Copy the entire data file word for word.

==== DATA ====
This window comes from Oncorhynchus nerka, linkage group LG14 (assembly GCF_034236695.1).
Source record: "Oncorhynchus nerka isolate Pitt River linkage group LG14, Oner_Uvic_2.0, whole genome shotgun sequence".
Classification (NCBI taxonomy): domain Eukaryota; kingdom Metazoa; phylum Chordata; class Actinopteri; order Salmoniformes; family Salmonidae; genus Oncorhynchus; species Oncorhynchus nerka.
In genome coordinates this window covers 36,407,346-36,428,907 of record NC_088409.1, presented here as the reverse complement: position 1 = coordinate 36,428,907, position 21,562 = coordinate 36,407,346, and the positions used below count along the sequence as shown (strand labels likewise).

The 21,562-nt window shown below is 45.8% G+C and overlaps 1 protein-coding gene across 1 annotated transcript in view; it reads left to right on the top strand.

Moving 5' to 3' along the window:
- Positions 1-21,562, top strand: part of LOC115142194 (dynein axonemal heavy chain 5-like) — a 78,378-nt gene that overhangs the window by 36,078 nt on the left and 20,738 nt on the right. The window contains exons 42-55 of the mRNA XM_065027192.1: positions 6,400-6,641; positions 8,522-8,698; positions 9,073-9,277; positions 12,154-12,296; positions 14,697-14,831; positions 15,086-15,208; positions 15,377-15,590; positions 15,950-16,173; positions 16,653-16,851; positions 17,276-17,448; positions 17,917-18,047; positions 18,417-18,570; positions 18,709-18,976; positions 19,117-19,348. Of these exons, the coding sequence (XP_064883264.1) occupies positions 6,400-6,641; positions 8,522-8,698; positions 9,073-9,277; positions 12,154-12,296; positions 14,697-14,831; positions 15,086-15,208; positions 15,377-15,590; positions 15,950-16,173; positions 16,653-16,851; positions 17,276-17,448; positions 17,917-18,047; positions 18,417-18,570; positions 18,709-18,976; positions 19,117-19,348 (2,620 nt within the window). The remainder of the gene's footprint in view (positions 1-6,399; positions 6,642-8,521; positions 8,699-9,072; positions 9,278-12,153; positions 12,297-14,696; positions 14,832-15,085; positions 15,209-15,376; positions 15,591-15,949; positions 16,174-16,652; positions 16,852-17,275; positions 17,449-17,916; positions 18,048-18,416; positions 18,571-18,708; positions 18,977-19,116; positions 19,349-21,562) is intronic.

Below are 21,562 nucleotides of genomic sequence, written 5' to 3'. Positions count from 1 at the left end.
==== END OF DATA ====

This window comes from Oncorhynchus nerka, linkage group LG14 (assembly GCF_034236695.1).
Source record: "Oncorhynchus nerka isolate Pitt River linkage group LG14, Oner_Uvic_2.0, whole genome shotgun sequence".
Classification (NCBI taxonomy): domain Eukaryota; kingdom Metazoa; phylum Chordata; class Actinopteri; order Salmoniformes; family Salmonidae; genus Oncorhynchus; species Oncorhynchus nerka.
In genome coordinates this window covers 36,407,346-36,428,907 of record NC_088409.1, presented here as the reverse complement: position 1 = coordinate 36,428,907, position 21,562 = coordinate 36,407,346, and the positions used below count along the sequence as shown (strand labels likewise).

The 21,562-nt window shown below is 45.8% G+C and overlaps 1 protein-coding gene across 1 annotated transcript in view; it reads left to right on the top strand.

Moving 5' to 3' along the window:
- Positions 1-21,562, top strand: part of LOC115142194 (dynein axonemal heavy chain 5-like) — a 78,378-nt gene that overhangs the window by 36,078 nt on the left and 20,738 nt on the right. The window contains exons 42-55 of the mRNA XM_065027192.1: positions 6,400-6,641; positions 8,522-8,698; positions 9,073-9,277; positions 12,154-12,296; positions 14,697-14,831; positions 15,086-15,208; positions 15,377-15,590; positions 15,950-16,173; positions 16,653-16,851; positions 17,276-17,448; positions 17,917-18,047; positions 18,417-18,570; positions 18,709-18,976; positions 19,117-19,348. Of these exons, the coding sequence (XP_064883264.1) occupies positions 6,400-6,641; positions 8,522-8,698; positions 9,073-9,277; positions 12,154-12,296; positions 14,697-14,831; positions 15,086-15,208; positions 15,377-15,590; positions 15,950-16,173; positions 16,653-16,851; positions 17,276-17,448; positions 17,917-18,047; positions 18,417-18,570; positions 18,709-18,976; positions 19,117-19,348 (2,620 nt within the window). The remainder of the gene's footprint in view (positions 1-6,399; positions 6,642-8,521; positions 8,699-9,072; positions 9,278-12,153; positions 12,297-14,696; positions 14,832-15,085; positions 15,209-15,376; positions 15,591-15,949; positions 16,174-16,652; positions 16,852-17,275; positions 17,449-17,916; positions 18,048-18,416; positions 18,571-18,708; positions 18,977-19,116; positions 19,349-21,562) is intronic.

Below are 21,562 nucleotides of genomic sequence, written 5' to 3'. Positions count from 1 at the left end.